Konias guilty in Pittsburgh armored-truck killing case
November 19, 2013 11:33 PM
Kenneth Konias is led by police to the Garda armored car where Michael Haines was found dead. The photo was taken Wednesday near police headquarters on the North Side.
Kenneth Konias, left of center in black jacket, is led by police to the Garda armored car where Michael Haines was found dead. This photo was taken Wednesday afternoon near police headquarters on the North Side.
Ken Konias after his arrest in Florida.
Defense attorney Charles LoPresti speaks Tuesday at the Allegheny County courthouse, Downtown, after Kenneth Konias was found guilty of first-degree murder in the 2012 killing of Michael Haines, his partner in an armored car.
By Paula Reed Ward / Pittsburgh Post-Gazette
It appeared that Ken Konias had no discernible plan for escape.
He didn't have a car ready to go. He didn't buy plane tickets to get out of town quickly. He didn't even have his bags packed.
But none of that mattered to Allegheny County Common Pleas Judge David R. Cashman, who on Tuesday found Mr. Konias guilty of premeditated, first-degree murder in the killing of co-worker Michael Haines in an armored truck.
"This wasn't something that was ...," the judge said, snapping his fingers, "instantaneous. This was a process that was going on for quite a while.
"There's only one possible verdict."
Mr. Konias will be sentenced to a mandatory prison term of life without parole Feb. 18.
Mr. Konias' defense attorney, Charles LoPresti, said after the verdict that his client was likely "enormously disappointed.
"It appears the court bought every bit of the commonwealth's case."
The verdict was reached following a six-day nonjury trial.
Assistant District Attorney Robert Schupansky argued to Judge Cashman during closing arguments Tuesday that Mr. Konias' crime was driven by selfishness.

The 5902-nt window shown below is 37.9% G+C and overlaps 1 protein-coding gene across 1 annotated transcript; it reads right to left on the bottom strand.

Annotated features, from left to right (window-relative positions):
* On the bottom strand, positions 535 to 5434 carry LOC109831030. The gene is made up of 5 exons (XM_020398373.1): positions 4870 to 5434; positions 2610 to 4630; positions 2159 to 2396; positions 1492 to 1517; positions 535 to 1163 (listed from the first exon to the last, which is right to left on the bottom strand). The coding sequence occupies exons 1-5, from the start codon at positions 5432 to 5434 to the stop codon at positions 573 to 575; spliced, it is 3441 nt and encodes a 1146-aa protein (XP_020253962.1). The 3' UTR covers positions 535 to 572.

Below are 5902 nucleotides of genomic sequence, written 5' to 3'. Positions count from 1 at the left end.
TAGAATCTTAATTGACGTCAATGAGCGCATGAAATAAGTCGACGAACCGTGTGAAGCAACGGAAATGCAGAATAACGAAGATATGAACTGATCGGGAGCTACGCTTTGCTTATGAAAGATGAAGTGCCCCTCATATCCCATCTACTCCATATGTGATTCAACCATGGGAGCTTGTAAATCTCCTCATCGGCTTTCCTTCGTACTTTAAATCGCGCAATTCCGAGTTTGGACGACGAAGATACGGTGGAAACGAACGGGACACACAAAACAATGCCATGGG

"This defendant was not happy with who he was. He didn't want to be Ken Konias. He wanted to be a millionaire."
Mr. Schupansky said Mr. Konias, who worked on a Garda armored truck, decided the morning of Feb. 28, 2012, to steal the money from the truck, and he shot Haines to make that happen.
Police said Mr. Konias fired the single shot into the back of Haines' head while the armored truck was parked in the parking lot at Home Depot in Ross. Mr. Konias then drove the truck to the Strip District, where he abandoned it under the 31st Street Bridge.
He picked up his own vehicle at the Garda offices, returned to the armored truck, stole $2.3 million in cash and fled.
Mr. Konias first went home and showered, leaving his Garda jacket -- with the shell casing from the bullet he fired in the pocket. Mr. Konias went to his grandmother's grave and left money there, then went to his friend's home and left money there.
He then fled to Florida, where Mr. Konias spent nearly the next two months spending money on drugs and prostitutes.
"His idea of mourning Michael Haines was spending money on a Rolex watch, on call girls and at strip clubs," Mr. Schupansky said. "That's what this was about. It was about the money, and Michael Haines, unfortunately, was in the way."
The defense tried to claim self-defense, saying that Mr. Konias and Haines got into a scuffle in the truck after Haines became frustrated when a scanner used on the truck to check in bags of money malfunctioned.
Mr. Konias told FBI agents who interviewed him that Haines threw the scanner at his head, and the men then had a scuffle.
When Mr. Konias shoved Haines, the defendant claimed, Haines pulled his service weapon. Mr. Konias said he kicked Haines' gun from his hand, pulled his own weapon and fired a shot at his partner.
Haines was shot in the back of the head from between 3 and 12 inches away, according to testimony in the trial.
Judge Cashman questioned how the scanner ended up secured back in its cradle.
"It doesn't bounce off your head and get lodged in the charger, and that's where it was found," the judge said.
Mr. LoPresti tried to argue during his closing that his client was not guilty of premeditated murder and that Mr. Konias was a "scared kid" who only stole the money as an afterthought because he didn't think anyone would believe his self-defense claim.
Mr. Konias had no plan of escape, Mr. LoPresti said.
"What evidence is there to support a premeditated killing with malice?" he asked. "All of these facts are inconsistent with a predetermined plan to execute a man and execute an armed robbery."
Mr. LoPresti accused investigators of reaching their conclusion long before hearing his client's side of the story.
"Finding evidence to support the conclusion was easier than doing the painstaking forensic analysis," he said. "They didn't even try. They had their man. It was over."
Paula Reed Ward: firstname.lastname@example.org, 412-263-2620 or on Twitter @PaulaReedWard.
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